4. Zilch    Fri Jul 29, 12:43 PM #  

    Fifteen points? Let’s see….we started at room temperature, so even in south Florida that’s Special Olympics material.

  5. Miami Harold    Fri Jul 29, 12:54 PM #  

    ‘’What Jim did was not in keeping with the ethics of our profession. Added to that, it was probably illegal…...We have to hold ourselves to a higher standard.”—Publisher Jesús Díaz. Jr

    Thanks, Junior, for clearing that up. Somebody open a window.
    Herald management is a piece of shit. (Now, there’s news.)
    To what end do they use this amazing story,
    this tragic drama that unfolded and wrapped up
    literally on their own doorstep?
    As a golden opportunity
    to sanctimoniously proclaim their own moral purity.
    They fire a top-notch journalist “to maintain their integrity.”
    This is obscene, infuriating,
    a demonstration of how distant they are
    from the man on the street
    whom they allegedly address in their publication.
    They haven’t a fucking clue.

  6. alesh    Fri Jul 29, 01:58 PM #  

    There’s ordinary breaking the law, and there is breaking the law in a way that directly stems from your job: police beating people up, pyromaniac firemen, drunken pilots, and source-abusing reporters all fall into a particular sort of law breakers who are abusing their job and breaking the law.

  7. Miami Harold    Fri Jul 29, 04:41 PM #  

    Sure, but does the punishment fit the crime?
    Perhaps a law was broken; maybe a policy was violated,
    but who was actually harmed?
    And whose credibility and/or integrity is damaged?
    Why couldn’t the obsequious corporate Kinght-Ridder eunochs settle for a reprimand, a fine, a suspension,
    and demand an apology instead?
    It’s knee-jerk and overkill, and readers suffer the most.
    The whole thing stinks like a meat fart.

  8. Biscayne Bystander    Fri Jul 29, 06:29 PM #  

    Steve, you’re post is utterly ridiculous.

    1st – this is a human being. A man w/ a family—a wife and child. If your stupid rant attempted to make you sound like you are better than Art Teele, you missed the life lesson on tactful decorum.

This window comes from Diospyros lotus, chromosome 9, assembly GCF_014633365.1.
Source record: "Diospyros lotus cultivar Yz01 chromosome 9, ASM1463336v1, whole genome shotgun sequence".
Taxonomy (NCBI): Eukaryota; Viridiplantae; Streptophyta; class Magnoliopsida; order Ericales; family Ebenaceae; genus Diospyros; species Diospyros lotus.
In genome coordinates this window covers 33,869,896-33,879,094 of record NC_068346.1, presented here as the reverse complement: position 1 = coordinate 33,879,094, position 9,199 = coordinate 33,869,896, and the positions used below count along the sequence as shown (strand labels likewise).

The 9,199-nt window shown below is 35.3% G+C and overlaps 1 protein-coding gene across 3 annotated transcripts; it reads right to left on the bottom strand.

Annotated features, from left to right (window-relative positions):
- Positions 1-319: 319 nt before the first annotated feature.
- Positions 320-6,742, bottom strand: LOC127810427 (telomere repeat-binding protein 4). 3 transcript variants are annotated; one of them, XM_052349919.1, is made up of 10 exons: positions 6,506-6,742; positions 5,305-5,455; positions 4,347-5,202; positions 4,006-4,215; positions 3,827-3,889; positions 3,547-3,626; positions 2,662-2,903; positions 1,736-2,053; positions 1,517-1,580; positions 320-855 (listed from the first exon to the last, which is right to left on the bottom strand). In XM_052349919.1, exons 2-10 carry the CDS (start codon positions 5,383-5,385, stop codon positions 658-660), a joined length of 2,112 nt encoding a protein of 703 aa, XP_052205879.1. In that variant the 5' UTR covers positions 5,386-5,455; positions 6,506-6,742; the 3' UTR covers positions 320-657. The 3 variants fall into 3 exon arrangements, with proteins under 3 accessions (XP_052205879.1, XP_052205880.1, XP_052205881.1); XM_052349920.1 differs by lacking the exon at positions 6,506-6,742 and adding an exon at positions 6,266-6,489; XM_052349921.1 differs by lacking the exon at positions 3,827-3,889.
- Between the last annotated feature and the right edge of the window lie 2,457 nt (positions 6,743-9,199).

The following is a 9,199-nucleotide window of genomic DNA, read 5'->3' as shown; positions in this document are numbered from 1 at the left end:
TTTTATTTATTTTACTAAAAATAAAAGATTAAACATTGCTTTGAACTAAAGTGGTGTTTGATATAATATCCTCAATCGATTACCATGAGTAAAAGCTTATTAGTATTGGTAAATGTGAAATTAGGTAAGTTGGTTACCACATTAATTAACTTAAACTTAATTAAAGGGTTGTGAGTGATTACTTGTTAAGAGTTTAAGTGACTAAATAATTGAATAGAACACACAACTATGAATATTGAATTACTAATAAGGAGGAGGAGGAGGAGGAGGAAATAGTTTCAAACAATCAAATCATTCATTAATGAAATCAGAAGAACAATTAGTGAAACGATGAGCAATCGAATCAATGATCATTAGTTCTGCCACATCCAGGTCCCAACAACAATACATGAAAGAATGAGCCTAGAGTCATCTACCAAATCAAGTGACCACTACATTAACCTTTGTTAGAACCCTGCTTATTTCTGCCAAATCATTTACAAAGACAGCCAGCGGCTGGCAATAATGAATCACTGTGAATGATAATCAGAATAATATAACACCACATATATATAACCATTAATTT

2nd – The real story is what drove Teele to do it. As much as this site likes to rip on them, the free weekly NEW TIMES broke the story BEFORE the paper hit the stands. It’s already been confirmed that Teele only shot himself AFTER reading Francisco Alvarado’s article—which by the way was barely writing. His approach to use actual police reports and surveillance notes, not only verified his story, but cast no doubt onto any bias the paper or the writer had on the subject.

    Ultimately, Arthur Teele took his own life as a result of multiple bad decisions he made. As a public figure, it was correct to have the depth of his corruption exposed to the public.

    Some talk about blogs being the new form of journalism that can keep up to date with the fast changing world. Well, while I was listening to the breaking reports on the news, I was reading the article on www.MiamiNewTimes.com and there was not a single mention, blurb, or callous remark on CriticalMiami.com. And when I tried to post a comment – that feature was down.

    So instead of taking the opportunity of informing people faster than the local news with their time slots, the hearld who was trying to cover their own asses, and the New Times – which is only published once a week; a schmuck like you comments on something you know little to nothing about WELL after the fact. And up STILL manage not to include a single mention of Jim DeFede being fired for admitting to recording his frantic final moments with Teele.

    You’re blog smells like meat fart

  9. Miami Harold    Sat Jul 30, 03:00 PM #  

    Normally I’d leave this alone,
    but Biscayne Baby—you more or less invite me in
    by deploying my “meat fart” remark
    (inspired, BTW, by a rancid lunch: I paid dues for this!)

    I doubt Teele took gas because of anything he read
    other than subpoenas, indictments, and other legal papers